fighting spam and scams on the Internet
"419" Scam – Advance Fee / Fake Lottery Scam
The so-called "419" scam is a type of fraud dominated by criminals from Nigeria and other countries in Africa. Victims of the scam are promised a large amount of money, such as a lottery prize, inheritance, money sitting in some bank account, etc.
Victims never receive this non-existent fortune but are tricked into sending their money to the criminals, who remain anonymous. They hide their real identity and location by using fake names and fake postal addresses as well as communicating via anonymous free email accounts and mobile phones.
Keep in mind that scammers DO NOT use their real names when defrauding people.
The criminals either abuse names of real people or companies or invent names or addresses.
Any real people or companies mentioned below have NO CONNECTION to the scammers!
Read more about such scams here or in our 419 FAQ. Use the Scam-O-Matic to verify suspect emails.
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Some comments by the Scam-O-Matic about the following email:
- An email address listed inside this email has been used in a known fraud before.
- This email uses a separate reply address that is different from the sender address. Spammers use this to get replies even when the original spam sending accounts have been shut down. Also, sometimes the sender addresses are legitimate looking but fake and only the reply address is actually an email account controlled by the scammers.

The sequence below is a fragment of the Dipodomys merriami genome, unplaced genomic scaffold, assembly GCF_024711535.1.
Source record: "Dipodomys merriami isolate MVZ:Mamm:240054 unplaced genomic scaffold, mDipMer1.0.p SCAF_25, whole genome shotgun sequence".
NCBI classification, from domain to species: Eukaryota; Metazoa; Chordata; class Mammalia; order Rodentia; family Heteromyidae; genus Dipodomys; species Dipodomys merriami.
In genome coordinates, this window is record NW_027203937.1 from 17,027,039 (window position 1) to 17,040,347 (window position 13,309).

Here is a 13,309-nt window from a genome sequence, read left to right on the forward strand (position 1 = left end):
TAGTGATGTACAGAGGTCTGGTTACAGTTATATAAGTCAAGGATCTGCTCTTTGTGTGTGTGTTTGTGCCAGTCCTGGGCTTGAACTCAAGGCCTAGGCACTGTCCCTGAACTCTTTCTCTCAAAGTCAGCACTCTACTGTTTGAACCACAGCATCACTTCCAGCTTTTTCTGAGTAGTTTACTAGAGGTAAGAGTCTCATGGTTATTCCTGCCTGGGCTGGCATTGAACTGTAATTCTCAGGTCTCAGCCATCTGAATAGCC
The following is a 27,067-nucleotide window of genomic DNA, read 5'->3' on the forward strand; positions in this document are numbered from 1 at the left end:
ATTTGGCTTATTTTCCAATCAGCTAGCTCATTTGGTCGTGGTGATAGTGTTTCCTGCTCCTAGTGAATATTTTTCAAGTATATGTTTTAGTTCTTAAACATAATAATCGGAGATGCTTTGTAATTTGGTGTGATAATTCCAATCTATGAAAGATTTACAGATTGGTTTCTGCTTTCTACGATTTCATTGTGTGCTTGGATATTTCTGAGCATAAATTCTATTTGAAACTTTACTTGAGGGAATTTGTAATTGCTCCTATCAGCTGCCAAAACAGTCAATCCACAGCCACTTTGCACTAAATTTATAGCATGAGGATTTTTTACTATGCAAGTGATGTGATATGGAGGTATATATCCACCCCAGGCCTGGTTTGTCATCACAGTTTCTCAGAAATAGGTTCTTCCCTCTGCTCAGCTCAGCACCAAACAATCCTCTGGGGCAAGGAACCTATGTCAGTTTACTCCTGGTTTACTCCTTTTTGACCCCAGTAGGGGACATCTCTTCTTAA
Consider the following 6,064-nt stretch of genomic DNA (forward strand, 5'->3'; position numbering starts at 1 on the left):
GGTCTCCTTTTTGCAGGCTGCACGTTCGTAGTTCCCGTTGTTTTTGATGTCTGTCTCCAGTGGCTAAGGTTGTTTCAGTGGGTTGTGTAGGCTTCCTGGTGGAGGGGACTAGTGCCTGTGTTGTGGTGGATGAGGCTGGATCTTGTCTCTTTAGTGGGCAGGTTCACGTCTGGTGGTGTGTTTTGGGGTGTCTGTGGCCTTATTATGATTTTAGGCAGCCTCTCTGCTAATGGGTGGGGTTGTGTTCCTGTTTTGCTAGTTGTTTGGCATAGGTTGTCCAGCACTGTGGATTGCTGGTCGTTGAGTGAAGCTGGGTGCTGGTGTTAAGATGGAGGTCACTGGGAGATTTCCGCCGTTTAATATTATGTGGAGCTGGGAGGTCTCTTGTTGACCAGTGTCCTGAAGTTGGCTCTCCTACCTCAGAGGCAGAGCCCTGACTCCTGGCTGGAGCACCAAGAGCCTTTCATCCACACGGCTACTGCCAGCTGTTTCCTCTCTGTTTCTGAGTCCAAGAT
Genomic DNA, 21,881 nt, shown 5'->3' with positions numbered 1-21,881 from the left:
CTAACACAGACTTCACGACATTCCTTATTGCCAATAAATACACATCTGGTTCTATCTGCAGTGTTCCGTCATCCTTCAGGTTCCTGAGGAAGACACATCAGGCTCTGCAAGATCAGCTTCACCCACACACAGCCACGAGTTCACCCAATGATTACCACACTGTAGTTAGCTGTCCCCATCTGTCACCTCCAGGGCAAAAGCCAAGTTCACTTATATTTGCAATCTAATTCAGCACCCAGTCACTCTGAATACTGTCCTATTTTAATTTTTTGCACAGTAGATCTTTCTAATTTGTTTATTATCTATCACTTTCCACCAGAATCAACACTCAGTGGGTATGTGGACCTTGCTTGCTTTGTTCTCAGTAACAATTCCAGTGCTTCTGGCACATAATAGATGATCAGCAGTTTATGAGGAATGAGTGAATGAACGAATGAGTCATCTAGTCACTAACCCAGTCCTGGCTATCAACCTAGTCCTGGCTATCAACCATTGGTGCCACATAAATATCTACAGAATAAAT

- The following phrases in this message should put you on alert:
- "cotonou" (a location commonly mentioned in 419 scams)
- This email message is a 419 scam. Please see our 419 FAQ for more details on such scams.
- This email lists mobile phone numbers. Use of such numbers is typical for scams because they allow criminals to conceal their true location. They can receive calls in an Internet cafe from where they send you emails, while pretending to be in some office.
- This email lists free webmail addresses. Use of such addresses is typical for scams. Lotteries, banks and any but the smallest of companies do not normally use such addresses. Criminals use them to anonymously send and receive email at Internet cafes.
- email@example.com (email address has been used in a known fraud before)
Fraud email example:
From: Mr Patricia Santos <firstname.lastname@example.org>
Reply-To: Mr Patricia Santos <email@example.com>
Date: Tue, 9 Dec 2014 15:43:22 +0000 (UTC)
Subject: Dear long time friend
Â Dear long time friend
How are you doing today? It is my pleasure to reach you after our unsuccessful attempt on our business transaction some time ago, I am obliged and very happy to inform you that I have succeeded in receiving the funds with the help of a new partner from U.S.A Mr. Patricia Santos Everything was perfectly done because we strike a deal with one of the Lady Accountant who works with the Benin Ministry of Finance (B.M.F) and the International Monitory Fund (IMF) in Cotonou Benin.
Due to your pass effort we have decided to compensate you with the sum of $us3.7Million. united States Dollars in an international ATM VISA CARD. We did this simply to show appreciation to you for your kind support because without the your same last name I would have not gotten to the end.
I left this ATM VISA CARD with the managements of my Pastor a Blessed man of God Rev. Pastor Adodo AsikAÂ Â Â Â Â Â Â Â Â Â Â Â .Â as a parcel for security reasons pending when you will contact him with instructions of delivery.
Below are his contacts:
Faith Family Bible Church Benin
Rev. Pastor Adodo AsikA
P.O.Box: 05 Bp 258
Cotonou- Republic du Benin
Forward your contact address where you want your package to be sent to. Note that I kept this compensation for your tireless efforts and attempts you showed to assist me. I appreciated your efforts at that time very much, so feel free and get in touch with my pastorÂ to send you your ATM VISA CARD.
Mr Patricia Santos